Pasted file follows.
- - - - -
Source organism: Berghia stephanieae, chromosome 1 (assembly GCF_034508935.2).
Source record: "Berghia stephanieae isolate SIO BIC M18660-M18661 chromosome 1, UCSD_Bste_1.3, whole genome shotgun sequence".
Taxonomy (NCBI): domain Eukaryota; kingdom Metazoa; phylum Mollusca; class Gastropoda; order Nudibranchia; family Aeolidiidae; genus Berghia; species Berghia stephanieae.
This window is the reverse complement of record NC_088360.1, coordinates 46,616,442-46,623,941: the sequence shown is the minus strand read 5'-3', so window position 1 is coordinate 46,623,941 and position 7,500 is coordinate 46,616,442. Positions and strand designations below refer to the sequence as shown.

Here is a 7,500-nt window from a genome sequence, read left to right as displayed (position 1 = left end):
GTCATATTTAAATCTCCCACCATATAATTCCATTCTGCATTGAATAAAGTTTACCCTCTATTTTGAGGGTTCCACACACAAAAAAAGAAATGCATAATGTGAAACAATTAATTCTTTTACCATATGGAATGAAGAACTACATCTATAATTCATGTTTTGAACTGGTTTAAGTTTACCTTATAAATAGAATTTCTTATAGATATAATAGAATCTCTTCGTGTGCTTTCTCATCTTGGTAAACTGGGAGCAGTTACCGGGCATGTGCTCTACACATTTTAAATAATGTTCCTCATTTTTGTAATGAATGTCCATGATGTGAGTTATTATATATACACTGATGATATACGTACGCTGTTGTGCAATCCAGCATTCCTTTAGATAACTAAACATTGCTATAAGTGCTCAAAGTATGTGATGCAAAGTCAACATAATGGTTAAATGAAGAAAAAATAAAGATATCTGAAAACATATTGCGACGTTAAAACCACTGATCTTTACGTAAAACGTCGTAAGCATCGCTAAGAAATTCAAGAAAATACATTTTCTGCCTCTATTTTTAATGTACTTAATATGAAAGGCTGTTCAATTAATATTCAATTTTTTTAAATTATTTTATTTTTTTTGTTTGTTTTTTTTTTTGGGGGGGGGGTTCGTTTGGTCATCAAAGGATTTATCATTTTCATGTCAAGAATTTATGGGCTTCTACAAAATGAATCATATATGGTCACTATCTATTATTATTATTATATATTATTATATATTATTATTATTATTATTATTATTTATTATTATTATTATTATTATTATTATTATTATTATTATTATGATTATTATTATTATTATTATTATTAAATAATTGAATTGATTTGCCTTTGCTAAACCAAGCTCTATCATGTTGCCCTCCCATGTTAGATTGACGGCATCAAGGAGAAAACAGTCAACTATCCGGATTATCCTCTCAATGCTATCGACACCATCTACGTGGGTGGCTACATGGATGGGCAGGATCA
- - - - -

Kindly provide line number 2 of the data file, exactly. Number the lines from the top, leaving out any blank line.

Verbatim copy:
Source record: "Berghia stephanieae isolate SIO BIC M18660-M18661 chromosome 1, UCSD_Bste_1.3, whole genome shotgun sequence".